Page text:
ShareThis Page
Steelers go deeper onto their bench than usual on defense in loss to Chiefs |

Steelers go deeper onto their bench than usual on defense in loss to Chiefs

Christopher Horner | Tribune-Review
Steelers defensive tackle Cam Heyward forces a fumble by Chiefs receiver Chris Conley during the fourth quarter Sunday, Sept. 16, 2018, at Heinz Field.

In recent seasons when each is healthy, defensive ends Stephon Tuitt and Cameron Heyward have typically played 80-90 percent of the Pittsburgh Steelers’ defensive snaps. At outside linebacker, coaches have settled on Bud Dupree and T.J. Watt as their go-to guys for virtually every play over the past year.

Not Sunday. In the home opener against the Kansas City Chiefs, Heyward and Tuitt spent much more time than usual on the sidelines – at times, at the same time. Also, Anthony Chickillo regularly subbed in for Dupree or Watt.

“It was just a hotter game,” Watt explained.

The gametime temperature was 80 degrees.

“It was hotter, so it was just trying to stay fresh. (Plus) we played 90 plays last week (in an overtime tie at Cleveland), so just trying to stay fresh.”

Filling in for Heyward and Tuitt were L.T. Walton (a deactive against the Browns), Dan McCullers (who played just 13 snaps all of last season) and Javon Hargrave (a nose tackle by trade).

Chickillo is the only other outside linebacker on the roster after Dupree and Watt.

“We were trying to keep people fresh for the whole year,” Heyward said. “And we have trust in everybody. If they are out there, we’ve got to play well. It doesn’t matter who is in there.”

Hey, Steeler Nation, get the latest news about the Pittsburgh Steelers here .

Chris Adamski is a Tribune-Review staff writer. You can contact Chris at [email protected] or via Twitter @C_AdamskiTrib.

TribLIVE commenting policy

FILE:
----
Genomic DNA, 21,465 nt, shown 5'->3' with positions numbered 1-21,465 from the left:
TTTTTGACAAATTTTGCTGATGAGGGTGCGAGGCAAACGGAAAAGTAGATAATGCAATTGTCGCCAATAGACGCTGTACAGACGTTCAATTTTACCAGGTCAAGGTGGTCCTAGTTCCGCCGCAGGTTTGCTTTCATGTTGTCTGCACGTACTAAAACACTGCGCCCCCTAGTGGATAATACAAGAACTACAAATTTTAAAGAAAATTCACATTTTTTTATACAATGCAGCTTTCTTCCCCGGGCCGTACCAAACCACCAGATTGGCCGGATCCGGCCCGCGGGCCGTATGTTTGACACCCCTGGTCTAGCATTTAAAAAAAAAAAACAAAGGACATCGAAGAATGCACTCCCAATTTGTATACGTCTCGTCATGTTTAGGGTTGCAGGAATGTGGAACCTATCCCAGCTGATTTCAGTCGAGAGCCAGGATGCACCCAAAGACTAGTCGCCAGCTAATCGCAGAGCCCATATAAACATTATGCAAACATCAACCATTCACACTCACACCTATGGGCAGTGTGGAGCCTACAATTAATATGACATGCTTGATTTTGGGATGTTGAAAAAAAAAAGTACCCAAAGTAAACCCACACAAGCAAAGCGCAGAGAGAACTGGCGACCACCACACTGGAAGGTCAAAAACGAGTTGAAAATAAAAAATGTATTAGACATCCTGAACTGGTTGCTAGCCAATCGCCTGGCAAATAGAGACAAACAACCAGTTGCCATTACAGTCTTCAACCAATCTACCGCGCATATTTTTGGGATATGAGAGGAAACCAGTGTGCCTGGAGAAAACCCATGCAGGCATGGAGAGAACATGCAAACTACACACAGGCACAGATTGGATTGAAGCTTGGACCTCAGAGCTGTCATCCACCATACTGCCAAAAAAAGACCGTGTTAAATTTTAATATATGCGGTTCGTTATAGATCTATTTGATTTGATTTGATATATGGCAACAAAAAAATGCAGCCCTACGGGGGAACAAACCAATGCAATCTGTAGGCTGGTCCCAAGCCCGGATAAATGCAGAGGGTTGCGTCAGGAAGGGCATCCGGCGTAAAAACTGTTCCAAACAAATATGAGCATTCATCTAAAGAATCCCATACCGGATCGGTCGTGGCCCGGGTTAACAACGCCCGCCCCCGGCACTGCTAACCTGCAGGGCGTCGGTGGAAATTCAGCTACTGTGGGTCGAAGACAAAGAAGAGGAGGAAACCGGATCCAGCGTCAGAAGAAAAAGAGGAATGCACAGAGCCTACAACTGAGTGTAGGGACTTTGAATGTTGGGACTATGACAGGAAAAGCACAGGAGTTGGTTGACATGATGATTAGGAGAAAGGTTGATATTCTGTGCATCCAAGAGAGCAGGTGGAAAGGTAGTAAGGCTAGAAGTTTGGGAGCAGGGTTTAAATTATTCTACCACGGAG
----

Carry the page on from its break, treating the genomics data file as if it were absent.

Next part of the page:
You are solely responsible for your comments and by using you agree to our Terms of Service.

We moderate comments. Our goal is to provide substantive commentary for a general readership. By screening submissions, we provide a space where readers can share intelligent and informed commentary that enhances the quality of our news and information.

While most comments will be posted if they are on-topic and not abusive, moderating decisions are subjective. We will make them as carefully and consistently as we can. Because of the volume of reader comments, we cannot review individual moderation decisions with readers.

We value thoughtful comments representing a range of views that make their point quickly and politely. We make an effort to protect discussions from repeated comments either by the same reader or different readers

We follow the same standards for taste as the daily newspaper. A few things we won't tolerate: personal attacks, obscenity, vulgarity, profanity (including expletives and letters followed by dashes), commercial promotion, impersonations, incoherence, proselytizing and SHOUTING. Don't include URLs to Web sites.

We do not edit comments. They are either approved or deleted. We reserve the right to edit a comment that is quoted or excerpted in an article. In this case, we may fix spelling and punctuation.

We welcome strong opinions and criticism of our work, but we don't want comments to become bogged down with discussions of our policies and we will moderate accordingly.

We appreciate it when readers and people quoted in articles or blog posts point out errors of fact or emphasis and will investigate all assertions. But these suggestions should be sent via e-mail. To avoid distracting other readers, we won't publish comments that suggest a correction. Instead, corrections will be made in a blog post or in an article.